The structure and function of microglia, the major immune cells in the central nervous system, are also affected by exercise. Exercise has been reported to decrease the aging-induced activation and proliferation of microglia in the hippocampus [93, 94]. In parallel to the in vivo findings, microglia isolated from aged rodents that participated in chronic wheel-running exercise have a lower basal level of IL-1β and TNF-α when compared to the microglia isolated from their sedentary littermates [95–97]. Similarly, when stimulating these microglia with LPS, the production of IL-1β was also lower in the chronic wheel-running group. In addition to the inflammatory cytokines, neuron-microglia contact signaling, an important regulator of microglial activation, is affected by exercise. For example, CX3CL1 and CD200 are immunomodulatory factors expressed by neurons to inhibit microglial activation through binding with the CX3CL1 and CD200 receptor on microglia, respectively [98]. Chronic exercise is known to upregulate the expression of the CX3CL1 gene [99] and the CD200/CD200R proteins in the brain [100], supporting that exercise may inhibit microglial activation via the enhancement of neuron-microglia contact signaling.

Molecular level – brain-derived neurotrophic factor (BDNF)

The mechanisms underlying exercise-induced neuroplasticity involve, at least in part, several neurotrophic and growth factors. Among them, BDNF is a well-characterized mediator of neuronal growth [101], plasticity [102, 103], and survival [99]. Human and animal studies collectively suggest that exercise is an active strategy to upregulate the expression of BDNF, which plays an essential role in exercise-induced neuroplasticity [104, 105]. Different types of exercise (i.e., voluntary wheel-running and mandatory treadmill running) all seem to be capable of enhancing the production of BDNF in the hippocampus of young and aged animals [22, 28, 106–108]. It is believed that BDNF binds to its receptor, tropomyosin receptor kinase B (TrkB), which increases the phosphorylation levels of cAMP response-element-binding (CREB) and the translation of synaptic-plasticity related proteins [22, 28, 103, 109, 110], and finally enhances neuroplasticity. It has been demonstrated that animals with higher levels of BDNF and TrkB receptor in the hippocampus exhibit better performance in radial water mazes [23] and passive avoidance tasks [26]. On the contrary, blocking the TrkB receptor with a TrkB receptor-IgG chimera or antagonist inhibits the efficacy of exercise-induced upregulation of synaptic plasticity-related proteins significantly [103, 109], resulting in a disruption of benefits on cognitive function. Behavior tests in the Morris water maze, passive avoidance, and contextual fear condition also suggest that the learning and memory abilities enhanced by exercise are reduced to sedentary levels after treating the animals with TrkB receptor blockers [26, 28, 111].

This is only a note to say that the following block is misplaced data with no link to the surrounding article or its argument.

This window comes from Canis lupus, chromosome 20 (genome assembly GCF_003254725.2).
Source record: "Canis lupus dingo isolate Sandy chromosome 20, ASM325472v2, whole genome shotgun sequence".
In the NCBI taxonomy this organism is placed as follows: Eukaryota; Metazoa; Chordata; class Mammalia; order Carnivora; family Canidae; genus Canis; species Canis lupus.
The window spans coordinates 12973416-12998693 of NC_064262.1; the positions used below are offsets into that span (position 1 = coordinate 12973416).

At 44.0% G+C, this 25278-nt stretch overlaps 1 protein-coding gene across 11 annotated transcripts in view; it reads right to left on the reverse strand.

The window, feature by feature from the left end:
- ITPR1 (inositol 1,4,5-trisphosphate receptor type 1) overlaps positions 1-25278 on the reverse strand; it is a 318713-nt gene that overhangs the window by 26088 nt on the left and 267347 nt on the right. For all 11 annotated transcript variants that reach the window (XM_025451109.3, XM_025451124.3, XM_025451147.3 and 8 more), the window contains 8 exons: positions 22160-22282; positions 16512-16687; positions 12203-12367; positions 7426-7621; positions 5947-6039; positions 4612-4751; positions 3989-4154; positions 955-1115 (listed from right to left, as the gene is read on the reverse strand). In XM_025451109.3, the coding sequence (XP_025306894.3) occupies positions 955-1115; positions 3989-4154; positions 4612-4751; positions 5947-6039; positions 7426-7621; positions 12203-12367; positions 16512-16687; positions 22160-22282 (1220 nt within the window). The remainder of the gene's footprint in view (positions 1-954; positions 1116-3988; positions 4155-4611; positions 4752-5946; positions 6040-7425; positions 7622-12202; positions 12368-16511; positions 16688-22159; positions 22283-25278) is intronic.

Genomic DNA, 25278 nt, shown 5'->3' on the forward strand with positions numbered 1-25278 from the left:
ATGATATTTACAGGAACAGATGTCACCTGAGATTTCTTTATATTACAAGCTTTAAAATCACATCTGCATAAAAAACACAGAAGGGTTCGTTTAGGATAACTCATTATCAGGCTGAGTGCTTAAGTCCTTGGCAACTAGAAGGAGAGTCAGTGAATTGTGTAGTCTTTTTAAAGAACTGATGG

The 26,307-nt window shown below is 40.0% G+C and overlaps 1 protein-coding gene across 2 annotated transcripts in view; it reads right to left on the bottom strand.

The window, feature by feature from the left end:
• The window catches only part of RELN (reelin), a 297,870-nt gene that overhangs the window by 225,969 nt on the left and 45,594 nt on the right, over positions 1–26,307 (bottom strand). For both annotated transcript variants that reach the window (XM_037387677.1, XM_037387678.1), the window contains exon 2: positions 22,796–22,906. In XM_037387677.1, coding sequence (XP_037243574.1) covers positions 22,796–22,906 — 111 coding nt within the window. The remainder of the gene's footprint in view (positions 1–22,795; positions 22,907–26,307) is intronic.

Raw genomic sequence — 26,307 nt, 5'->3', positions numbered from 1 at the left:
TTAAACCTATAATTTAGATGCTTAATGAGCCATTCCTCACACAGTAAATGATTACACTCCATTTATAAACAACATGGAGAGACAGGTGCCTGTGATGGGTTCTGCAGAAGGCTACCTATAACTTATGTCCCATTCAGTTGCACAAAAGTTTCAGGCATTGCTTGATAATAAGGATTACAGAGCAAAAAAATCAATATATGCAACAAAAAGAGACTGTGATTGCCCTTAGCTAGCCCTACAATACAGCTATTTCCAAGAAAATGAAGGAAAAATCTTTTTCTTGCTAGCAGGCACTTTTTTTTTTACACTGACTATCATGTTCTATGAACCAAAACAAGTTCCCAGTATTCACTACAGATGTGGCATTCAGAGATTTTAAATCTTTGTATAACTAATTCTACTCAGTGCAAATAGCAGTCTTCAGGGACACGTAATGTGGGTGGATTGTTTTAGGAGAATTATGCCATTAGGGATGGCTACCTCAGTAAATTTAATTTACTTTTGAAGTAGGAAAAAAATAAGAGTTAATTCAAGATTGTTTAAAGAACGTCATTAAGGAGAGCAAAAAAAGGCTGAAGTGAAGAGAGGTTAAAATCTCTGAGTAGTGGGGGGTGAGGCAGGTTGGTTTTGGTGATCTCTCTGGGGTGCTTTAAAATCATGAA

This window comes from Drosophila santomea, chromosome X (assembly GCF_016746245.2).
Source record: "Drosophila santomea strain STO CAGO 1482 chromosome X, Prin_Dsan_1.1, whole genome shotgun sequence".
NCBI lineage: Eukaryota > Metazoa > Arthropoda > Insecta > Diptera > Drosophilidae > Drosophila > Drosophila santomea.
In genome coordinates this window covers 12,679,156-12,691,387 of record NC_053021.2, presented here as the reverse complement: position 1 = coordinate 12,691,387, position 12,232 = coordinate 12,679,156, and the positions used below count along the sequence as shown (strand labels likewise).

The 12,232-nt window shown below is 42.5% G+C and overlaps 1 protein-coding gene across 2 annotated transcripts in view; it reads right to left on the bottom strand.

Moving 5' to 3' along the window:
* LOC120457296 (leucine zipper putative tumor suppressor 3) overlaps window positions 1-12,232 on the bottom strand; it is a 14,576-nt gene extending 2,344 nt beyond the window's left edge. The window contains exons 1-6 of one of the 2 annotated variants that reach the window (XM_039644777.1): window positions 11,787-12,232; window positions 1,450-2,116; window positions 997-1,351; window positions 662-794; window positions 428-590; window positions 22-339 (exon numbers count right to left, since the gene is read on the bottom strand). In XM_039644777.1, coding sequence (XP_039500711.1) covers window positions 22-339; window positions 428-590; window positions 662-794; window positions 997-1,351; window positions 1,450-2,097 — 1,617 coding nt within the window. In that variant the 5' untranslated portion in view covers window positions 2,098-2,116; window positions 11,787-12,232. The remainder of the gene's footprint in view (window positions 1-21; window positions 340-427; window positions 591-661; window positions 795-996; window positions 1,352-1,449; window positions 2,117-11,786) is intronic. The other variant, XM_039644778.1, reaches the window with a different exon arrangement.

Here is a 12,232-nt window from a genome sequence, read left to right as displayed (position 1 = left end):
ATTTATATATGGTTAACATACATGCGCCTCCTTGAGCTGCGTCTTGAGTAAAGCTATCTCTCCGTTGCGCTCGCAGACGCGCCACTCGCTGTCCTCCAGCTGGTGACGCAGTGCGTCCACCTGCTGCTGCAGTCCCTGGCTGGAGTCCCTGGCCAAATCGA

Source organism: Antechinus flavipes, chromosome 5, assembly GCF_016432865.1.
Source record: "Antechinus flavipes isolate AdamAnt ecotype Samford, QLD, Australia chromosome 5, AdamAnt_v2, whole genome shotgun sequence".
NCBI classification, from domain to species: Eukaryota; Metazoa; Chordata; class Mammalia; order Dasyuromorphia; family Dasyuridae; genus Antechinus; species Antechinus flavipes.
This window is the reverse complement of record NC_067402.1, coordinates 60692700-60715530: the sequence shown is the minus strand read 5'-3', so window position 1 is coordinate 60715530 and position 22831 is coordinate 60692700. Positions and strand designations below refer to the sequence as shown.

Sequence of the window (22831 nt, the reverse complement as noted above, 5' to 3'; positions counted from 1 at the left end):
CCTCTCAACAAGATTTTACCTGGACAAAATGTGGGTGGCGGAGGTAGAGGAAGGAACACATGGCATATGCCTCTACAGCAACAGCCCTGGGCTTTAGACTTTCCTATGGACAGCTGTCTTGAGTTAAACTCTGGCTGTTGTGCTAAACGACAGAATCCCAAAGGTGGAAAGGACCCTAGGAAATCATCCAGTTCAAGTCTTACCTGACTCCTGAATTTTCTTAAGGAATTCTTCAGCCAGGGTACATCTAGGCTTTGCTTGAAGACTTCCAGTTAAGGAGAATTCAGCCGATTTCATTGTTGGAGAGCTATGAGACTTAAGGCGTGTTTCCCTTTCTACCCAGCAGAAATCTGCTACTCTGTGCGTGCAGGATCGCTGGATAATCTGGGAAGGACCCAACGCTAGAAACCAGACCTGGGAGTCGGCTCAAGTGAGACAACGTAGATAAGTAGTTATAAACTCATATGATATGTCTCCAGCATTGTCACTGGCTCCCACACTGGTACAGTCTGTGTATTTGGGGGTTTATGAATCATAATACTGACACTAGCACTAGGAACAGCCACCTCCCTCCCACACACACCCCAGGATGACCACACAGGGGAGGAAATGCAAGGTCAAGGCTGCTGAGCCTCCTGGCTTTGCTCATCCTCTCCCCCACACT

Molecular level – insulin-like growth factor 1 (IGF-1)

IGF-1 is also a key modulator of neuronal functions in the central nervous system, including synaptic plasticity, synapse density, neurotransmission, neurogenesis and neuron differentiation [112–114]. Chronic exercise-enhanced adult hippocampal neurogenesis, learning, and memory performance have been attributed to IGF-1 signaling in the hippocampus [115–117]. The levels of IGF-1 in the blood positively correlated with the time animals spent in the target quadrant during the probe trial of the Morris water maze [115]. The levels of IGF-1 in the brain are also increased after exercise, which is a result of uptake in circulating IGF-1 [118]. Infusion of anti-IGF-I antiserum or neutralization of hippocampal IGF-1 receptor inhibits the exercise-induced brain uptake of circulating IGF-I, disrupts neurogenesis, and lessens the effects of exercise on memory retention [116, 117, 119]. Exercise-induced upregulation of BDNF may be partially affected by the IGF-1 pathway. Blockade of the IGF-I receptor during exercise inhibits the ability of exercise to enhance the expressions of pro-BDNF and BDNF in the hippocampus [119].